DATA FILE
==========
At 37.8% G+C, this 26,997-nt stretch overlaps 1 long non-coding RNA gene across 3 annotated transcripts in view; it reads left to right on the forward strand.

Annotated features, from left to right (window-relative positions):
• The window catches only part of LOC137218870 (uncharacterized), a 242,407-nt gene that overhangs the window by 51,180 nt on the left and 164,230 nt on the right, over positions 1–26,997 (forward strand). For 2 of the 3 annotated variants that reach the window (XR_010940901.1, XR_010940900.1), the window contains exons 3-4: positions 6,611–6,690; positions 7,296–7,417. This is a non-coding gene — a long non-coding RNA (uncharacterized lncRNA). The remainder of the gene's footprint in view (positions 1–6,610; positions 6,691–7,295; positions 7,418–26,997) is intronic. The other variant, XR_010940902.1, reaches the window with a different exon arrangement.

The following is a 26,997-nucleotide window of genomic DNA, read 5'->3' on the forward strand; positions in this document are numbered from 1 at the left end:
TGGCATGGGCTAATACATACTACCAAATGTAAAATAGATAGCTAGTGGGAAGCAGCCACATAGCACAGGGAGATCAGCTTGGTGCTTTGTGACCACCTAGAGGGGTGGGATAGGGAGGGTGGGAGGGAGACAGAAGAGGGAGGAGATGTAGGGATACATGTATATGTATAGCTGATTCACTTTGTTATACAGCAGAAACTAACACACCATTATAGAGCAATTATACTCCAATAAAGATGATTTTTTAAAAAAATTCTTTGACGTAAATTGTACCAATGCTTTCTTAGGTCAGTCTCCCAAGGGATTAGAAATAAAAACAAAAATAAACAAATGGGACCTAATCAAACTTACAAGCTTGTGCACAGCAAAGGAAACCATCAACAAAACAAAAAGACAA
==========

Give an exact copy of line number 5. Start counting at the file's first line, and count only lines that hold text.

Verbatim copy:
TGGCATGGGCTAATACATACTACCAAATGTAAAATAGATAGCTAGTGGGAAGCAGCCACATAGCACAGGGAGATCAGCTTGGTGCTTTGTGACCACCTAGAGGGGTGGGATAGGGAGGGTGGGAGGGAGACAGAAGAGGGAGGAGATGTAGGGATACATGTATATGTATAGCTGATTCACTTTGTTATACAGCAGAAACTAACACACCATTATAGAGCAATTATACTCCAATAAAGATGATTTTTTAAAAAAATTCTTTGACGTAAATTGTACCAATGCTTTCTTAGGTCAGTCTCCCAAGGGATTAGAAATAAAAACAAAAATAAACAAATGGGACCTAATCAAACTTACAAGCTTGTGCACAGCAAAGGAAACCATCAACAAAACAAAAAGACAA